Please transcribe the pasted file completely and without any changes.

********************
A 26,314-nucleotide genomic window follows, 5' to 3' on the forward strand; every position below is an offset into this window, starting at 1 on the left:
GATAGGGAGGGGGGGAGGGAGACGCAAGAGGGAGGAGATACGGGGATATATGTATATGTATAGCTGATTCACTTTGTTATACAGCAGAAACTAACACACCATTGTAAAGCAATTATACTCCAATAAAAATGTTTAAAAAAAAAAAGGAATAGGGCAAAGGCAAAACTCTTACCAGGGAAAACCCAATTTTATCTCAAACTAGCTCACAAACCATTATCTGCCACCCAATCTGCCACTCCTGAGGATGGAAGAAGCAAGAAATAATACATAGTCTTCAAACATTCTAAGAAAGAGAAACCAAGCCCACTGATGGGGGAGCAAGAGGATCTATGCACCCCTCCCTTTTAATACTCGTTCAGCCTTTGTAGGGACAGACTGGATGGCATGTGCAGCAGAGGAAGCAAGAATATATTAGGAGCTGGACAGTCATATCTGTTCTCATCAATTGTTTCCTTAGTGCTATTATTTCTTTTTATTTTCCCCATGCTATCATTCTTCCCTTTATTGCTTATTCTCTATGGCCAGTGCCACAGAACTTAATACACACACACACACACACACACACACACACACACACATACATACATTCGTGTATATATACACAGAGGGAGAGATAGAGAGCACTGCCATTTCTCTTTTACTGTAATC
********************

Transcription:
A 26,314-nucleotide genomic window follows, 5' to 3' on the forward strand; every position below is an offset into this window, starting at 1 on the left:
GATAGGGAGGGGGGGAGGGAGACGCAAGAGGGAGGAGATACGGGGATATATGTATATGTATAGCTGATTCACTTTGTTATACAGCAGAAACTAACACACCATTGTAAAGCAATTATACTCCAATAAAAATGTTTAAAAAAAAAAAGGAATAGGGCAAAGGCAAAACTCTTACCAGGGAAAACCCAATTTTATCTCAAACTAGCTCACAAACCATTATCTGCCACCCAATCTGCCACTCCTGAGGATGGAAGAAGCAAGAAATAATACATAGTCTTCAAACATTCTAAGAAAGAGAAACCAAGCCCACTGATGGGGGAGCAAGAGGATCTATGCACCCCTCCCTTTTAATACTCGTTCAGCCTTTGTAGGGACAGACTGGATGGCATGTGCAGCAGAGGAAGCAAGAATATATTAGGAGCTGGACAGTCATATCTGTTCTCATCAATTGTTTCCTTAGTGCTATTATTTCTTTTTATTTTCCCCATGCTATCATTCTTCCCTTTATTGCTTATTCTCTATGGCCAGTGCCACAGAACTTAATACACACACACACACACACACACACACACACACACACATACATACATTCGTGTATATATACACAGAGGGAGAGATAGAGAGCACTGCCATTTCTCTTTTACTGTAATC